When the Killmagrannie Pipe Band were in full cry in 1979, Robert Wright made his mark in spectacular fashion during a display of slick counter-marching. He took just one pace too many in a reverse direction and fell straight off back of the stage. He clambered back, bloody but unbowed, and gamely finished the performance.
I occasionally joined after-show rehearsals in the pub as Mik insisted: “It’s not the greatest show on earth. We don’t want it to be. As long as we enjoy making fools of ourselves, and audiences enjoy watching us do it, we’ve achieved our objective of keeping alive that old community spirit in one small Norfolk village”.
Homespun impressarios Mik and Barry also played leading roles in a bit of serious fun I hatched on the wireless in the name of Norfolk’s first village twinning. Bodham linked up with little Ovington, near Watton, to try new schemes and share a fresh brand of teamwork.
The Bard of Bodham was an essential part of a golden era in local entertainment. He gladly took precious talents further afield with solo stints steeped in earthy but engaging Norfolk humour.
I wonder if a certain pig in a wheelbarrow will turn up at his farewell...
The last Bob Carter Cup Final at county cricket headquarters turned into a vibrant lap of honour for many at the heart of this competition during 50 years at the crease.
Players, umpires, organisers, supporters and sponsors wallowed in nostalgia while Vauxhall Mallards scored a comprehensive victory over Great Witchingham at Manor Park in Horsford. Planes taking off from nearby Norwich Airport offered impromptu flypast salutes to a memorable slice of local sporting history.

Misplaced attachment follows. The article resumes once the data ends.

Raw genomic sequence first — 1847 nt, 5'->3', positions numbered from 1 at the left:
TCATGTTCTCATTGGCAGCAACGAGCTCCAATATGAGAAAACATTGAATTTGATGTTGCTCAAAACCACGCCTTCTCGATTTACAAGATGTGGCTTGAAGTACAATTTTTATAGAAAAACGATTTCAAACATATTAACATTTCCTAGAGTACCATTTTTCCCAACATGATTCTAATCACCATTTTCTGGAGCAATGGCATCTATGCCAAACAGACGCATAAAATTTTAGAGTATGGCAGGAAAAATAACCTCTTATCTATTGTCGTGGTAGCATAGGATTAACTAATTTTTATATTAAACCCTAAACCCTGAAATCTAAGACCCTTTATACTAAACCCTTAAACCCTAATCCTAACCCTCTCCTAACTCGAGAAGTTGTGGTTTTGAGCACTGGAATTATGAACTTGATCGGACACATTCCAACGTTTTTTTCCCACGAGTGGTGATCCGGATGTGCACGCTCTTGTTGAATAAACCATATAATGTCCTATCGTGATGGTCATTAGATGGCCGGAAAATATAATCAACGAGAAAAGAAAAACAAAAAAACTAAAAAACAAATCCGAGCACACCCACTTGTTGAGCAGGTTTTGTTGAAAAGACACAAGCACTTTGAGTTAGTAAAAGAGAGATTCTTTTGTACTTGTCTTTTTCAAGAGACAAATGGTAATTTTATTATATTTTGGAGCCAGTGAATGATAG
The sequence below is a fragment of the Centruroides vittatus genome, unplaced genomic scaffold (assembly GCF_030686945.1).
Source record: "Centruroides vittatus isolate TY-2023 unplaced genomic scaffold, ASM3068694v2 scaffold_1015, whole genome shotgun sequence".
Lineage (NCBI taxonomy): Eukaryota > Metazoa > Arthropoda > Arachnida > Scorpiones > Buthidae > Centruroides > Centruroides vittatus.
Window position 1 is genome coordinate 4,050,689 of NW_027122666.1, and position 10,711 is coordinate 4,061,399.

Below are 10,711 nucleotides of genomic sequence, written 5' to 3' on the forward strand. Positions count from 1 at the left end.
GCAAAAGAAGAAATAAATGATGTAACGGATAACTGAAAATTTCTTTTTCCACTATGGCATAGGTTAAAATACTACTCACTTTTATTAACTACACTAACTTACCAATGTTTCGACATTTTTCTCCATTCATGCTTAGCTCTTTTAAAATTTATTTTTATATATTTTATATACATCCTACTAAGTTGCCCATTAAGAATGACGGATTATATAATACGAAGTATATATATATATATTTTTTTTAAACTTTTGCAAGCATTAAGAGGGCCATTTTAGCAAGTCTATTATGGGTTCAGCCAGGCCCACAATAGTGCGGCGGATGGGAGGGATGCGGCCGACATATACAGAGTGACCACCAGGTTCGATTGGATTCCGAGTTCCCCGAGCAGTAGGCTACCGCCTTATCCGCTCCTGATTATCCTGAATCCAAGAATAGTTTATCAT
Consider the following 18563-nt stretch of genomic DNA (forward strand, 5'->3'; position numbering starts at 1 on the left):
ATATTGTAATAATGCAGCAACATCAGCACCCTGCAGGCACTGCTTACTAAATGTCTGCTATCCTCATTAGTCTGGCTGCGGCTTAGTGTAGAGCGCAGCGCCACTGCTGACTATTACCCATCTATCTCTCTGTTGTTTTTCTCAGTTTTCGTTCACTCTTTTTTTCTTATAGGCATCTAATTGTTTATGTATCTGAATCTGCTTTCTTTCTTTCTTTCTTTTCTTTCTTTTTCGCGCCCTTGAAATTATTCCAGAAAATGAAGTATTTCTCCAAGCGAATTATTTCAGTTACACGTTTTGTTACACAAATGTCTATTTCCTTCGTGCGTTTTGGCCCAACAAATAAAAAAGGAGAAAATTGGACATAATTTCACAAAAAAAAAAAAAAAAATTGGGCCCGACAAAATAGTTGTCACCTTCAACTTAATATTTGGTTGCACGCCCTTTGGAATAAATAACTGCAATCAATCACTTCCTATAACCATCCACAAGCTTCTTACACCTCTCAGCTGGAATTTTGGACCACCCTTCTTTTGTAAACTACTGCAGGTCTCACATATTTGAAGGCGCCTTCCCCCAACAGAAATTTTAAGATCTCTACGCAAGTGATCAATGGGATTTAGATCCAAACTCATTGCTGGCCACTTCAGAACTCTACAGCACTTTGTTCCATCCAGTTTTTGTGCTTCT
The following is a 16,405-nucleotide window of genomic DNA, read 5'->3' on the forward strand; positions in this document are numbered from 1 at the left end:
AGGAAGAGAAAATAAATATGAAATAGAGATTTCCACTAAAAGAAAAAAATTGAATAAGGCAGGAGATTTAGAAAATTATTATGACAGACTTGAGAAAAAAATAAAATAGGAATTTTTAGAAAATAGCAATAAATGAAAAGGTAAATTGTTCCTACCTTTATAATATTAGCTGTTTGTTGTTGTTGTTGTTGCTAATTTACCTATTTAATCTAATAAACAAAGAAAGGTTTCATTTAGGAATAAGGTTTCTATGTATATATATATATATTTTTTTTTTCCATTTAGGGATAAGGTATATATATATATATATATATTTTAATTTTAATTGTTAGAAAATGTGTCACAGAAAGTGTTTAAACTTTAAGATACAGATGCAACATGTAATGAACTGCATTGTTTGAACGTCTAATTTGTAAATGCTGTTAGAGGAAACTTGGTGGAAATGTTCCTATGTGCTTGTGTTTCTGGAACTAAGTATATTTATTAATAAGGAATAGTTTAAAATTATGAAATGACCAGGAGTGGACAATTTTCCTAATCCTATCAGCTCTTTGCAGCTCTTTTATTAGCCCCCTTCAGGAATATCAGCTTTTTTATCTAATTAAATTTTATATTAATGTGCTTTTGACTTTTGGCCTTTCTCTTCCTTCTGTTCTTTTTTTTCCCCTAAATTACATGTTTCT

I was on reporting duty for this newspaper in August, 1969, when Dereham beat Hunstanton by 70 runs in the first final at dear old Lakenham. Living next door to that precious green lung in a city, I had no excuse for being late in arriving for any fixture. Getting home on time was a different matter.
The Carter Cup finale lured me into a gentle reverie around Manor Park as countless characters from my sports reporting past lined up for a chat. A marquee of memories provided more chances to roll back the seasons with favourite matches and escapades.
A cheerful reception hosted by the Carter family found me delightfully sandwiched between Barry and Martin Battelley, two of four talented brothers playing for Dereham in that first final. Chris died tragically young, but Ian continues to shine on the over-70s circuit in Wales.
His belated move from mid-Norfolk surprised many – but it seems he may have felt the need for fresh challenges after so many years of shining in several sports on his home patch. The Battelley boys’ brigade certainly claimed plenty of headlines during my news-gleaning stint on the Dereham and Fakenham Times in the early 1960s.
I am one of five brothers weaned on village cricket. While Maurice, Malcolm, Colin and Mick made their distinctive marks, I had to spend too long in the deep worrying about being the odd one out, a sort of well-intentioned joker in the pack, a harmless aberration on an otherwise impressive scorecard.
Still, I can talk a good game, I’ve written about many and I love sharing memories.